Although investment funds and their advisers are potentially subject to regulation from a wide variety of sources, their primary obligations arise from the following statutes and the rules promulgated thereunder:
Securities Act of 1933 (“1933 Act”)
The 1933 Act regulates the offer and sale of securities. Generally, any offering of securities must either be registered with the SEC, in which case extensive disclosure must be provided to potential investors, or an exemption from registration must be available.
Securities Exchange Act of 1934 (“1934 Act”)
The 1934 Act provides the SEC with broad powers over the securities industry, including the authority to require the registration of broker-dealers, impose ongoing reporting obligations on public companies, restrict insider trading and require disclosure by significant shareholders and insiders.
Investment Advisers Act of 1940 (“Advisers Act”)
The Advisers Act regulates “investment advisers,” which is generally defined to include anyone who receives compensation for providing investment advice. Advisers to investment funds with more than $150 million in assets under management are required to register with the SEC. Advisers to separate account clients will generally be required to register with the SEC if they have more than $100 million in assets under management or are not registered with a state securities regulator.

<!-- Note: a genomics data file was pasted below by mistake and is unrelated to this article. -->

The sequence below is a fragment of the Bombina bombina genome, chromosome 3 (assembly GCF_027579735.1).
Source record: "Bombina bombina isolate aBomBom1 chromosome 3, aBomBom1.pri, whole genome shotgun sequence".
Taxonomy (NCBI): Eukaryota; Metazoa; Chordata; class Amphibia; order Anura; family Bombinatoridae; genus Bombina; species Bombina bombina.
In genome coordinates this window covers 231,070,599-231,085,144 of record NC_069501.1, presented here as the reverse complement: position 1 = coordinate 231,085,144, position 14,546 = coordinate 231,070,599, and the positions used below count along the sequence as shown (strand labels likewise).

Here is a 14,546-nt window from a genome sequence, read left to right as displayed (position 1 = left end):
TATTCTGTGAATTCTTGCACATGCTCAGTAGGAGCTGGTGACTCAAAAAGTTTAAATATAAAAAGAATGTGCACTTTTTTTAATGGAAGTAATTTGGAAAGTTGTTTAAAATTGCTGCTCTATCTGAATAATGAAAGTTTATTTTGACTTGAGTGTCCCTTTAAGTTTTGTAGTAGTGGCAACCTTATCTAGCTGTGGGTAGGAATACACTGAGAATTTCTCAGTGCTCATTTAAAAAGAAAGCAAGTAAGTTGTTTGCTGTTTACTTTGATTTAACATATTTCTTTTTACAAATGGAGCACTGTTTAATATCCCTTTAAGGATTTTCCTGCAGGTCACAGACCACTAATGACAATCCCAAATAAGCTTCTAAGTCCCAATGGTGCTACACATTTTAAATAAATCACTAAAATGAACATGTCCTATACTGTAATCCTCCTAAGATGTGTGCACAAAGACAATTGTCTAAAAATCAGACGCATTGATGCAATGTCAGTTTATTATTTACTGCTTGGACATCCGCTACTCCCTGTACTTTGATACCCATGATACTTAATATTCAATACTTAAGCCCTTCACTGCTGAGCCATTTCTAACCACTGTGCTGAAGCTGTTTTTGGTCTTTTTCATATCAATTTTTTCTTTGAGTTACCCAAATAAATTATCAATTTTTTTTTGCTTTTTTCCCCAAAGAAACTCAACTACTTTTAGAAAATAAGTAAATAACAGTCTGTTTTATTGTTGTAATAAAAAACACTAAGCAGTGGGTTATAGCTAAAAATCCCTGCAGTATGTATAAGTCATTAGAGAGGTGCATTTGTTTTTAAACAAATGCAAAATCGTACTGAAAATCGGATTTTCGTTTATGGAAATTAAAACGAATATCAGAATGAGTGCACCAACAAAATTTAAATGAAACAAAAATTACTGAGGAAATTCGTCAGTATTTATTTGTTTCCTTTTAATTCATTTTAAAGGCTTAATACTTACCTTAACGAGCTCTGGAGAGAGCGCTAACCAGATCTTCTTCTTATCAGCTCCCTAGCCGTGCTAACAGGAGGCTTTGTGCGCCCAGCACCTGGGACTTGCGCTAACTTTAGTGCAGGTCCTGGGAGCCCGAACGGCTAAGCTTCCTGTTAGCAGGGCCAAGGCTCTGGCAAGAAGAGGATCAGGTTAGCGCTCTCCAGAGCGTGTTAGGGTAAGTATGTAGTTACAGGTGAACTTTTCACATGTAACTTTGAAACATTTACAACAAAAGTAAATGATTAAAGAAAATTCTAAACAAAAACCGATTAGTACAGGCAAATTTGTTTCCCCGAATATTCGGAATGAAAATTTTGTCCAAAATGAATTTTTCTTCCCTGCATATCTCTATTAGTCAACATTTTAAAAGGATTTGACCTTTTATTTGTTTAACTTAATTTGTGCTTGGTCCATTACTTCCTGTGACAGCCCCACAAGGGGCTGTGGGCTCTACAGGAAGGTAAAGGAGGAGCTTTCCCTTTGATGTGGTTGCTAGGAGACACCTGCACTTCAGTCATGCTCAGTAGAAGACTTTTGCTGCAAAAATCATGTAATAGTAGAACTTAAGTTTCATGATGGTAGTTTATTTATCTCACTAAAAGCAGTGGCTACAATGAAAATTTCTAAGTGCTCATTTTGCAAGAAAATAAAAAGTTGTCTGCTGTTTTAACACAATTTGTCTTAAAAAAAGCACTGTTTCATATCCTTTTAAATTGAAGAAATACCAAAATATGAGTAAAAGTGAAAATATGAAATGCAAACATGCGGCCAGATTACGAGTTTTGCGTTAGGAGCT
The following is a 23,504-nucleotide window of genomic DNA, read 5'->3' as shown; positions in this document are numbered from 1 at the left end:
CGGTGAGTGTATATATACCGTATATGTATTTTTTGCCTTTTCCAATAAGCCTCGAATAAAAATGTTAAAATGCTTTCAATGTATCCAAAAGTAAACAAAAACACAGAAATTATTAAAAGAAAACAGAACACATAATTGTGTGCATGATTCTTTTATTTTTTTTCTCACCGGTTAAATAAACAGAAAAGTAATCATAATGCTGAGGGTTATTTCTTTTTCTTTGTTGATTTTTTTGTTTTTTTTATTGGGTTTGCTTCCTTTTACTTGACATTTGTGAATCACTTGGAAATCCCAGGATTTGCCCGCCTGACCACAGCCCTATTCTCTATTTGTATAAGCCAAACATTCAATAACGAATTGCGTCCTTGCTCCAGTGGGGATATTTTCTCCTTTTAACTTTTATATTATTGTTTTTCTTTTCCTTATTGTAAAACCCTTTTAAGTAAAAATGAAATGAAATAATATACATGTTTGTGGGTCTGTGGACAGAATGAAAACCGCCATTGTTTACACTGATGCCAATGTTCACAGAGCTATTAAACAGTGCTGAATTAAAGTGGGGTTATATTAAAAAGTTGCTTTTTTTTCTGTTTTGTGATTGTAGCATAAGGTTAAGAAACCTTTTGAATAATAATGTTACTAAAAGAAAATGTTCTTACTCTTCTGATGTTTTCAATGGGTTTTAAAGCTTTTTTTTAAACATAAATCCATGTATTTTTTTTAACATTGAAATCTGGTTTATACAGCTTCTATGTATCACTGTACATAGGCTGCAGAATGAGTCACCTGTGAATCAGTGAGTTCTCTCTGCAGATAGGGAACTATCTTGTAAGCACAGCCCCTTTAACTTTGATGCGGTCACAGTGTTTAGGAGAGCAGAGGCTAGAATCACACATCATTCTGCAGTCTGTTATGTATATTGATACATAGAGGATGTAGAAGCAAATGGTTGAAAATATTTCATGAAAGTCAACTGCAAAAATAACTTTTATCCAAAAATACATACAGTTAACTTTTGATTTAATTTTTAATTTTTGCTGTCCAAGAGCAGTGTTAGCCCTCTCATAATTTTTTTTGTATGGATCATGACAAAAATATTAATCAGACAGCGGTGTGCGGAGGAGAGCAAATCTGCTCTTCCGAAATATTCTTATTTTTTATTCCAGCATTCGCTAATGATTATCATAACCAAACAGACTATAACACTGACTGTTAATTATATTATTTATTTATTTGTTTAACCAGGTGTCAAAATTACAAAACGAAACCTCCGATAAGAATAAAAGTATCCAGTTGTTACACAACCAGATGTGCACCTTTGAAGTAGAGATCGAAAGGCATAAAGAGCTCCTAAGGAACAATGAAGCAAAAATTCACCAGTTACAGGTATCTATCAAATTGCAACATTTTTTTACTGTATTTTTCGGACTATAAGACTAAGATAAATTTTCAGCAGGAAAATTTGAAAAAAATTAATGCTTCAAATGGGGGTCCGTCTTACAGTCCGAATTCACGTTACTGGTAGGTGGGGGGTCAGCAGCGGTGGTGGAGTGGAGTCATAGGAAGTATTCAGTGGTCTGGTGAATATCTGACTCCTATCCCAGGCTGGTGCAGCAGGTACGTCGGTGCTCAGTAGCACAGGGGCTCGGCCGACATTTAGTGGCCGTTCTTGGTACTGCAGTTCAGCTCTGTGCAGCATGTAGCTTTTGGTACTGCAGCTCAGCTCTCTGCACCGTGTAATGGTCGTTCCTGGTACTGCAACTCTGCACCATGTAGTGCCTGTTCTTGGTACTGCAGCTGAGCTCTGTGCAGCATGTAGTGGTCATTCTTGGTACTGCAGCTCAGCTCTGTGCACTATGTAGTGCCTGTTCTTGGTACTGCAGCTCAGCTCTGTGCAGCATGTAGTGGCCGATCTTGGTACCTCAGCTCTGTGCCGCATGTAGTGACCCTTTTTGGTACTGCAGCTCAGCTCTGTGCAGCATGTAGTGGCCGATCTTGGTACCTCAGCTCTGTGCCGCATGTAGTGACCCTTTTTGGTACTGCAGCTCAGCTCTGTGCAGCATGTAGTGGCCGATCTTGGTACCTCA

Investment Company Act of 1940 (“1940 Act”)
The 1940 Act regulates companies that engage primarily in investing, reinvesting, and trading in securities “investment companies”). Investment companies must either register with the SEC or qualify for an exemption from registration. Registered investment companies are subject to significant ongoing reporting and other compliance obligations.
Commodity Exchange Act (“CEA”)
The CEA regulates the trading of commodity futures and imposes registration and ongoing compliance obligations on CPOs, CTAs and other participants in commodity futures markets.
Employee Retirement Income Security Act of 1974 (“ERISA”)
ERISA regulates employee benefit plans and their asset managers.
Blue Sky Laws
To the extent not pre-empted by federal law, each state has its own “blue sky” law regulating securities offerings and investment advisers, broker-dealers and others involved in investment management.